Najhu was always around me. In the ‘Mataf’, ‘Munnawara’, everywhere. It was wearing me down, because I had to see my kids, and the crowd was astronomical. She behaved like a kid around me. She was almost 28 then, and had great trouble focusing on an object, but never forgot me. The pilgrimage was for 40 days, I believed that making her feel loved was also my part of religious duty. I sat next to her, while she gazed in the sky in trance. All she demanded from me was a mix of sisterly and friendly physical love, like brushing her hair off her forehead or stroking her back. Sometimes she tested my patience. She was acutely shy and stared on her feet for hours. I remember listening to her ear-pounding shrills when her parents locked her in the room. I doubt she was brought to obedience by force and violence. However shy, she had an inexhaustible urge for adventure and baby pranks. She wore her family down and so they locked her in the room. Or at least I suspect that. At times, it was hard to tell what she could do next?

She bore a big resemblance to her mother. Naturally contoured nose, cleft-chin, and head-scarf made the mud for Najhu. Najhu is the abbreviation for Nazneen, which in their dialect was ‘Najhnin’. But yet everyone called her Najhu. It is often unfathomable to see beyond certain relationships. I still don’t understand, why she felt so close to me, although I never put any effort to listen to the unspoken words that brewed behind her exhausting silence. In actuality, that silence was ambiguous. Whatever was her disposition, but there played a mischievous smile on lips always. It was like she had so much energy stiffly packed inside her. So, when she got into a tantrum-throwing mode, I suspect she was beaten brutally.

Returning home, the family maintained the report with me. They visited us, under the pretext that Najhu was on a train of tantrums and would not let her feet down till she saw me. This became a routine. She choked her mother to visit me. I saw her jitter vanishing after she came home. But later, due to my dysfunctional schedule, they stopped. She stopped visiting me, like a foggy cloud that slowly passes away, and we fail to determine its presence. Najhu was the lost chapter in my life. It was a relief at that time, to not spend the time frivolously doing nothing and hanging around her. I thought I had better things to do.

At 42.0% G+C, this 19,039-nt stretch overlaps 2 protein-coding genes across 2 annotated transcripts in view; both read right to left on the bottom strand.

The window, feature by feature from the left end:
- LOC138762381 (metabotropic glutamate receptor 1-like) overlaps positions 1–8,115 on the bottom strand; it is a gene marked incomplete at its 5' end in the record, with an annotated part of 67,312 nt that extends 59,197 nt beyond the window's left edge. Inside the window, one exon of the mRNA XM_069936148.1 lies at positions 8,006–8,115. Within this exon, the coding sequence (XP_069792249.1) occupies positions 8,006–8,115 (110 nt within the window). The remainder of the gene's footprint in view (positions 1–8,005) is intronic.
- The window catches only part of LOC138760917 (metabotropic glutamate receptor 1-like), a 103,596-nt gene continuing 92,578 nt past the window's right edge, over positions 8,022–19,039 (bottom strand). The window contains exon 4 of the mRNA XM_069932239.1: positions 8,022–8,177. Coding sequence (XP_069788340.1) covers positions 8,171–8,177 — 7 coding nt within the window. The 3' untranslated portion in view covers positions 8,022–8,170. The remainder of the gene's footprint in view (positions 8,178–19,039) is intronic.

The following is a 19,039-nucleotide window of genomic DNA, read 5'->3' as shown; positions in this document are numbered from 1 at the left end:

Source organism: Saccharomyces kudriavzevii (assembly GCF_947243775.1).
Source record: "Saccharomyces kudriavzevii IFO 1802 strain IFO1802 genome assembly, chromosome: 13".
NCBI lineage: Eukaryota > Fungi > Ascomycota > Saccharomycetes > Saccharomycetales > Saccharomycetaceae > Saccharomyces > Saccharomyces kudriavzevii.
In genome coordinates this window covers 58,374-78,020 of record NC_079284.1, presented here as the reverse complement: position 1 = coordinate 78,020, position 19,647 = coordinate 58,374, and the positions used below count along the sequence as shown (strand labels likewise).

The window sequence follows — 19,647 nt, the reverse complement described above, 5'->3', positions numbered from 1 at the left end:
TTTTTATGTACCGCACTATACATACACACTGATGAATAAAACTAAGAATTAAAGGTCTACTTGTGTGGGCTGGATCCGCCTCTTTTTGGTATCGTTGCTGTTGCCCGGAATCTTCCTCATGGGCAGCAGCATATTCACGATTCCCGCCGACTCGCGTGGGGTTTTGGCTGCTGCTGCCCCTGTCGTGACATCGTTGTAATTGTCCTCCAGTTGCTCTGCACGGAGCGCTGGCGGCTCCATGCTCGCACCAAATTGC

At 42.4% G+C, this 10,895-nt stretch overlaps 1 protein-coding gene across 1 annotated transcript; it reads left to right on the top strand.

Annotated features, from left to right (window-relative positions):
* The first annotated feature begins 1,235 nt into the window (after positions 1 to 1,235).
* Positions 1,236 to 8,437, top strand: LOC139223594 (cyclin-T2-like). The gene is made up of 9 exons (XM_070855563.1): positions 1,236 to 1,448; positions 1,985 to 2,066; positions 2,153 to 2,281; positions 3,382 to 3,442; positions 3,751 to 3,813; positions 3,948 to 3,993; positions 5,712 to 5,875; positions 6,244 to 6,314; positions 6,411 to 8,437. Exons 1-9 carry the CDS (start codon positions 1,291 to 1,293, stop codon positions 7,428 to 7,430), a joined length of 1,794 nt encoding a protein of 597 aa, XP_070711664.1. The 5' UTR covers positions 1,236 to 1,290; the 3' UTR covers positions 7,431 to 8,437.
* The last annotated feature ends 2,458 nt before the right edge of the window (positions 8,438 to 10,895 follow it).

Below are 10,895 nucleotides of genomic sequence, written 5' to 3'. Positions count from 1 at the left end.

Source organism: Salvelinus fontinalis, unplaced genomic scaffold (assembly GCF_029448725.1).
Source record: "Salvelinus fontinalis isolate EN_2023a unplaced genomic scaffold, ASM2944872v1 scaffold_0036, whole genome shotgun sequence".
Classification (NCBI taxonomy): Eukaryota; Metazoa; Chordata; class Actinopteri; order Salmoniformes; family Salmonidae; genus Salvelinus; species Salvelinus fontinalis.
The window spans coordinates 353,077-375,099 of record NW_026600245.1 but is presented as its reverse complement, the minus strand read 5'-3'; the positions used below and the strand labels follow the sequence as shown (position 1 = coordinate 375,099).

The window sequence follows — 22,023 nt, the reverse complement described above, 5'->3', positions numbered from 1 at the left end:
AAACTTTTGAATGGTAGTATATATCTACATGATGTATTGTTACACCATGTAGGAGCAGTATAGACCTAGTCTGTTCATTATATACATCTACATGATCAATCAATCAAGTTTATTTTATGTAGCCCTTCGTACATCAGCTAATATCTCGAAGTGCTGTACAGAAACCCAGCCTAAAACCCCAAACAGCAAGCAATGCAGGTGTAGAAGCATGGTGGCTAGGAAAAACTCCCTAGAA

Suddenly I saw her at the ring ceremony. But my incompetence to remember names gets over me. It clouds my brain and posits me in an emotionally awkward spot. But to my relief, she seems more dull and lost. She didn’t care to notice me. Her mother was trying to avoid my glance. So was I. I had my reasons, I wanted to disown the pain that Najhu’s down syndrome gave. It freaked me that the world is full of pain and agony. I wanted to live in my makeshift cocoon where the world was populated with normal people. Lastly, I mustered courage and picked up the conversation with her mother. To my dismay, I was still clueless about their names. I asked about her health, and her mum said it was worsening. I stole a look at her, she was counter-stealing the look, or maybe she was upset with me. Or felt betrayed. Apparently, I did not betray her. After long deliberation, I went to her and brushed her unruly hair off her forehead. I asked her if she remembers me? My question was streaked with guilt. How do I expect a girl with down syndrome to remember my name when I failed after 5 years.

But human beings are the weirdest species ever, she shouted at the top of her lungs, ‘SEEMAAAAAA’. I was mortified amid the throng of normal people. Her face shone again.

Intense shame and guilt creep up my throat. ‘Najhu’ you still remember my name? I ask.

She repeats the arm-curling drill, and I could see a streak of dried tears on her unmade face, and nods her head in affirmation.